‘UnBoxified’ – BRIEF SYNOPSIS
Two lead characters’ first-account of a, partly fictional/partly based on true events, story in which mystery, gritty reality, comedy, romance and science-fiction, are the vehicles for a journey where the meaning of life, death and everything important in between, are the destination.
It’ll make more sense if you read it in order, though. If you haven’t read it yet, you can find Chaptisode 1 here: | Chaptisode 1: ‘Bloody Hell’ >
(Previously in Chaptisode 4… ‘ “Of course I’m right” – A self-satisfied smile matched the naughty kid of his forever-sparkly eyes, just before our faces automatically dressed in a rehearsed poker countenance, as soon as we both entered the Collider Control Room.’)
Preston turned on his anatomic chair, as the Professor and I arrived at operator station 12. His thin face was showing the unmistakeable signs of lack of sun exposure and restlessness that we all had sported at some or many points in our lives. The dark shadows under his greyish eyes made them appear almost bulging, about to pop out of their sockets. His otherwise aristocratically handsome features were now but a mere caricature. I sighed, sure that I myself was probably looking like a Tim Burton’s drawing in the likes of The Corpse Bride, but without the nuptials prospect or desire.
You would not see such (inwardly) happy people anywhere else though. We were nothing but ecstatic at the chance of submerging into the deadly depths of our own reason to stay alive: the discovery of the ultimate truth on the mechanisms of the generation of mass, and in that, the secrets to and beyond the origin of the Universe.
But that truth continued to prove very elusive.
“Alice has gone down the rabbit hole” – Preston murmured in a markedly exhausted tone.
“Detectors can’t go anywhere, Preston” –Professor Mayfield admonished him, clearly unaware of what that Preston’s figure of speech had really been about.
“We are running out of time” – I looked at the Professor, a tint of anguish casting a shadow over my own eyes – “I can’t take a break, it’s not the time for that right now.”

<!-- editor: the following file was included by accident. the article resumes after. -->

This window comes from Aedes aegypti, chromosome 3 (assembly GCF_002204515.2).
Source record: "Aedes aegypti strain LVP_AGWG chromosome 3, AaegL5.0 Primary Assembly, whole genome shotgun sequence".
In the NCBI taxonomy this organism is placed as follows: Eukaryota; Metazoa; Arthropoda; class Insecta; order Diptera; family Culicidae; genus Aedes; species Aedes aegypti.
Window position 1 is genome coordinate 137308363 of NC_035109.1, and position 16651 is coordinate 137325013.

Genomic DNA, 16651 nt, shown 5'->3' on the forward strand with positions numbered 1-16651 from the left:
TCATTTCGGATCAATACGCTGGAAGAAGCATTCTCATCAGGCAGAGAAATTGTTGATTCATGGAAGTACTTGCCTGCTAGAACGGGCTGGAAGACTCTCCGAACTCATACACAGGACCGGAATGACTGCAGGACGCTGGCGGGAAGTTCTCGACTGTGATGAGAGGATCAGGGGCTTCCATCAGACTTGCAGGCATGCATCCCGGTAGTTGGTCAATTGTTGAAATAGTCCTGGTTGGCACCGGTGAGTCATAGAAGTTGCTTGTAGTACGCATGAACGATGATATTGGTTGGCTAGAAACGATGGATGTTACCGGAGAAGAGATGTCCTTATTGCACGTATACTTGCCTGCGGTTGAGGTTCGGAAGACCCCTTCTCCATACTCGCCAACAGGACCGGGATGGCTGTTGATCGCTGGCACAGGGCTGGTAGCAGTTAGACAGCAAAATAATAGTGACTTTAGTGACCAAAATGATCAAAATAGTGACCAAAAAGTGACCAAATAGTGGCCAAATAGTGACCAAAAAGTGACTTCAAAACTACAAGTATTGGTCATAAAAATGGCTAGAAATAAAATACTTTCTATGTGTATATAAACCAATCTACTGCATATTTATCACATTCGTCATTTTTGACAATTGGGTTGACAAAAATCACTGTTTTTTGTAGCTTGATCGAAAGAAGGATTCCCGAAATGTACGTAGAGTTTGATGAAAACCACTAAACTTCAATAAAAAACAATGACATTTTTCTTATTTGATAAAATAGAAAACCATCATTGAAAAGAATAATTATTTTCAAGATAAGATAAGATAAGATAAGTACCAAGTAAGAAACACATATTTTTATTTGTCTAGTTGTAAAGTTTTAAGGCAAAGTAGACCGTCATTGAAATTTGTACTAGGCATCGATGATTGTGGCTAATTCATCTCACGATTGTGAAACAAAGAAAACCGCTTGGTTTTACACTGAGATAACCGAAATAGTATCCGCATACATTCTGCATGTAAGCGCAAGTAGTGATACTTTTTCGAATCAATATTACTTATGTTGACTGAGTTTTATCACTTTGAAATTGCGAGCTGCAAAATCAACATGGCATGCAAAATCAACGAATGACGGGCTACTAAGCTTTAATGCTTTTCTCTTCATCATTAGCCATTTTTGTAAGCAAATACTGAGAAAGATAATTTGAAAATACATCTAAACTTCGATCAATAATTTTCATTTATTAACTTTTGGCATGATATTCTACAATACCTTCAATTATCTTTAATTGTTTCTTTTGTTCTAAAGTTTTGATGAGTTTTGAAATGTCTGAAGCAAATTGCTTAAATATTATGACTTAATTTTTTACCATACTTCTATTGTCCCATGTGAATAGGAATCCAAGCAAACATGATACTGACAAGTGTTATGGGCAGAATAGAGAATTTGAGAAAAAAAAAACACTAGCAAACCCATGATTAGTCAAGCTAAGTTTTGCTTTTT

“Preston, get a couple of tyros to keep track of the logs. This is precisely the moment, for everyone involved in The Pattern, to take a break” – the Professor urged as he used the short name for the project– “We must step back and cool off, let the answers for the next steps flow back in…” – he gestured – “And I don’t want to hear another word about it! “– finally yelled, startling some of Dr Forrester’s students who were hovering nearby – “But I particularly suggest that you, Audrey, use this time to sort out whatever it is that has you awake at night.”- he ended, almost with an eerie whisper.
And with that, Professor Mayfield left the control room in a whirl of pure white.
I was stunned. How did he know that there was something worrying me outside the project?
“It’s pretty obvious, you know” – Preston mocked.
“Was I… was I thinking aloud?” – I stuttered, going from shock to horror at the thought of no longer being able to keep my inner dialogue…well… inner.
“Yes” – Preston laughed – “No, I’m kidding, don’t freak out” – He added quickly at the ever increasing panic in my eyes.
“Bee Dee, your face is an open book to anyone that knows you” – He continued affectionately as he used the nickname with which the Professor had adopted me into the team.
This was one of those fine moments were my brain deserted me. Completely. I just could not make sense of what Preston was saying.
Guessing my mini-meltdown, Preston kept on patiently – “It’s been pretty obvious that you have had something in your mind, aside from the project, keeping you up at night. You have this look in your eyes…. Like you are remembering stuff, situations… Different to when you are deep in thought, zeroing into something…”
I nodded, giving him a sign that the grey was all lighted up again – “More like… waking me up” – I finally let out – “It’s not that I cannot fall asleep… I do, but then when I do…. I’ve been having this recurring nightmare… and end up waking up in the middle of the night…”
“Fancy a coffee?” – Preston threw in, sensing I needed to talk about it with someone, as well as the caffeine.
“He will kill me if he still finds me here at noon, won’t he?” – I ventured.
“The probabilities of that happening are quite high, yes” – Preston conceded with the cool of someone who’s making a sure bet.
“Let’s go then, I’d like to cross check some dates with you while I look at flights” – I responded with a new vigor in my voice.
“Going anywhere nice?”– Preston smiled with honest curiosity.
“Hell is better than limbo, they say” – I chuckled, knowing well how Preston loathed any reference to religious tales.
“Do they, now” – He rolled his eyes while accenting the ‘they’ – “Go ahead and grab a table, please, while I help the tyros take over”
I nodded as I ran a last look at ‘the boiler’, paying attention for once to the people in it, instead of the gadgets and the charts and the titillating flat screens, and located Joseph and Lua in the far end of the circular room. Preston’s thin body followed my eyes and left to fetch them, and I soon turned around, too, and walked to reach for the main door.